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"Antony seems totally dominated by Cleopatra, and as such loses any sympathy or respect we have for him in the play"

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"Antony seems totally dominated by Cleopatra, and as such loses any sympathy or respect we have for him in the play". Do you agree/disagree with this statement? I don't agree with this statement as Antony is proven time after time, to have a huge amount of respect from his peers. For example in the opening scene of the play, we are presented with two guards talking of "His goodly eyes......have glowed like plated Mars". This hero worship shows how powerfully Antony's reputation is respected and admired, and it is not just these two guards. The enemy in the form of Pompey recognises Antony's potential to sway the end result of the upcoming battle. He can see that if Antony were to be drawn away from Egypt to help Rome, then his hope of victory would be gone. Another example of Antony's respect is when he is dying and a number of guards stumble across him. He is lying there covered in blood and probably looking rather pathetic, and yet his reputation precedes this and he is referred to as being "the star" that has fallen. ...read more.


He is not the first man to have come under this 'spell' as we find out from Charmian that not long ago Cleopatra was in a relationship with Caesar and Charmian mocks Cleopatra for her ever changing love of men. Cleopatra, as ever is quick witted, and covers her tracks by saying that she was young, inexperienced and na�ve then, and she moves the subject on by saying that she will write so many letters and messages to Antony that she'll "unpeople Egypt". Her dominance is shown here not to be only Antony but over everybody she has contact with. This is further emphasized by a number of scenes. Firstly in Act two: scene five, a messenger enters, and tries to tell Cleopatra his news. His efforts are cut off by Cleopatra's continued interruptions and threats. She says that if he tells her antonym is dead, shell die, but if he says Antony is alive and well, then shell reward him. When speaking to her, people must be careful what they say because of her shrewdness and power, which makes her dangerous. ...read more.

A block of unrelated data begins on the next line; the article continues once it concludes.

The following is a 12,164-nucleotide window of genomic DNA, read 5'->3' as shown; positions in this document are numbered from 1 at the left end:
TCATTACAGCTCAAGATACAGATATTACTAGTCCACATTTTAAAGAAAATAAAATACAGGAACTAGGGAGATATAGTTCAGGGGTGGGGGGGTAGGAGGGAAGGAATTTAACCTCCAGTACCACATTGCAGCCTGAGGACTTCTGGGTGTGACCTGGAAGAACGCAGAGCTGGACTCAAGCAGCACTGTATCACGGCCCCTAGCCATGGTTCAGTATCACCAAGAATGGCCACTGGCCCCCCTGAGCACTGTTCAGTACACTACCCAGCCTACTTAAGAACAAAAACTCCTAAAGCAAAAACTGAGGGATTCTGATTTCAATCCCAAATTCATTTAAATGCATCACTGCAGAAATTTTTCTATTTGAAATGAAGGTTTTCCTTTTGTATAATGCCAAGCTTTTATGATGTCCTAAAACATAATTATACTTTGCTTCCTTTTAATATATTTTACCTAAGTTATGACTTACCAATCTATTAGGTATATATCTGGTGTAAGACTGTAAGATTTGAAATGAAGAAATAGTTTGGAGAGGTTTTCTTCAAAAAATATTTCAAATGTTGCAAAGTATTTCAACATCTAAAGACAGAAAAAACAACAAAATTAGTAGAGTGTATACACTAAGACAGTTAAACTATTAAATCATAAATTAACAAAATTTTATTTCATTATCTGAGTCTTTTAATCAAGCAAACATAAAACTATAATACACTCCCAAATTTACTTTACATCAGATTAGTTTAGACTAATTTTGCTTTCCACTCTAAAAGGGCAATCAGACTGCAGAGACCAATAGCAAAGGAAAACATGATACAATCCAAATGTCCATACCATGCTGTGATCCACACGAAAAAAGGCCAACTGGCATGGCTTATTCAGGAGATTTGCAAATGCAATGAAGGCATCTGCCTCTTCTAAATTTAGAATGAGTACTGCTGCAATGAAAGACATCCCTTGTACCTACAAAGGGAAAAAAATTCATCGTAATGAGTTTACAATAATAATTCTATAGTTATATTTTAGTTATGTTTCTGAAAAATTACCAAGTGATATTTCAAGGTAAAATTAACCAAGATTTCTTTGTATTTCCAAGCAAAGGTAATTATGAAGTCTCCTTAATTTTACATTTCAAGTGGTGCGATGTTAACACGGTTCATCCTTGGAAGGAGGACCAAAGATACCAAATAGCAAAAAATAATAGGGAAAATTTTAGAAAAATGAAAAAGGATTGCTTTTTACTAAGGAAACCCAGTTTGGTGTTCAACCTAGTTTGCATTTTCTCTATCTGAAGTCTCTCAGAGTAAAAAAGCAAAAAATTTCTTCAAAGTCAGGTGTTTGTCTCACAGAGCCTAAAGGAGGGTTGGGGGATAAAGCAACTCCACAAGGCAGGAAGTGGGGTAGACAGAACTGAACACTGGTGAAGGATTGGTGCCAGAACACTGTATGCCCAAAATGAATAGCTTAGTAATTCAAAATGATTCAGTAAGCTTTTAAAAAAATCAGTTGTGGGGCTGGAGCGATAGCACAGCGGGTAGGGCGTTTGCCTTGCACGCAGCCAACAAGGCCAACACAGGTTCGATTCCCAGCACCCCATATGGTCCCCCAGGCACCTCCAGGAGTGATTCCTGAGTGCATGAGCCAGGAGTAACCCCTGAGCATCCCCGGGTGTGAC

Many see Antony as a perfect 'goodly' figure, whom they look up to, as said earlier in a act of hero worship. His public image and sense of duty draws him towards Rome, and to add to his respect, he goes out of his way to try to keep the peace with Caesar by marrying his sister. His private and personal life however draws him towards Egypt, "I'the East my pleasure lies". The east is where the sun rises and so it may be symbolic of this is now where the source of the light in his life comes from not only physically but also metaphorically speaking as Cleopatra is 'the light of his life'. Cleopatras dominance doesn't help me to lose respect or sympathy for Antony, but helps to add to these. Cleopatra is his downfall, and she has been the downfall of others before him. It is tragic that a lazy gaze that set his eyes upon her to begin with, was the beginning of the fall of this great figure that so many admired and who could have gone on to be the great ruler of Rome, rather than letting the rather more 'back-stabbing' Caesar do so. ?? ?? ?? ?? Anthony Eastman 12, O ...read more.

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